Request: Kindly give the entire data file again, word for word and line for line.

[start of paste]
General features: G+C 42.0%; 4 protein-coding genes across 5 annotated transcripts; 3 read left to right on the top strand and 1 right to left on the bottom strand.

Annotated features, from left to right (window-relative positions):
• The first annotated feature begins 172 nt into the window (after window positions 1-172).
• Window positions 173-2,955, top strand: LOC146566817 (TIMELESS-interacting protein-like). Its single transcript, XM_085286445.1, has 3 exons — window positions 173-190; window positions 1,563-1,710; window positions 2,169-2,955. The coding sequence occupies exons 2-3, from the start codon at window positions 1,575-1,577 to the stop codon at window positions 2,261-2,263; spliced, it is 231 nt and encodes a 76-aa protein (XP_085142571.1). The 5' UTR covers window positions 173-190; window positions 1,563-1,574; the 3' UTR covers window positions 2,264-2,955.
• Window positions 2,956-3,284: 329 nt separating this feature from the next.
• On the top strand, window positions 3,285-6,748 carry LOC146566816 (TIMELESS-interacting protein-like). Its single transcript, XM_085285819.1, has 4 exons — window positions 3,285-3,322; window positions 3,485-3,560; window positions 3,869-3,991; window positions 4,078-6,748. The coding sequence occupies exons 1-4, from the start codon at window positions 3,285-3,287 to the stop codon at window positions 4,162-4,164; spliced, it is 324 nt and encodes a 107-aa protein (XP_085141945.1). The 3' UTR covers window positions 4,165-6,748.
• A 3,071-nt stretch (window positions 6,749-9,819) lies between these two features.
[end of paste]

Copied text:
General features: G+C 42.0%; 4 protein-coding genes across 5 annotated transcripts; 3 read left to right on the top strand and 1 right to left on the bottom strand.

Annotated features, from left to right (window-relative positions):
• The first annotated feature begins 172 nt into the window (after window positions 1-172).
• Window positions 173-2,955, top strand: LOC146566817 (TIMELESS-interacting protein-like). Its single transcript, XM_085286445.1, has 3 exons — window positions 173-190; window positions 1,563-1,710; window positions 2,169-2,955. The coding sequence occupies exons 2-3, from the start codon at window positions 1,575-1,577 to the stop codon at window positions 2,261-2,263; spliced, it is 231 nt and encodes a 76-aa protein (XP_085142571.1). The 5' UTR covers window positions 173-190; window positions 1,563-1,574; the 3' UTR covers window positions 2,264-2,955.
• Window positions 2,956-3,284: 329 nt separating this feature from the next.
• On the top strand, window positions 3,285-6,748 carry LOC146566816 (TIMELESS-interacting protein-like). Its single transcript, XM_085285819.1, has 4 exons — window positions 3,285-3,322; window positions 3,485-3,560; window positions 3,869-3,991; window positions 4,078-6,748. The coding sequence occupies exons 1-4, from the start codon at window positions 3,285-3,287 to the stop codon at window positions 4,162-4,164; spliced, it is 324 nt and encodes a 107-aa protein (XP_085141945.1). The 3' UTR covers window positions 4,165-6,748.
• A 3,071-nt stretch (window positions 6,749-9,819) lies between these two features.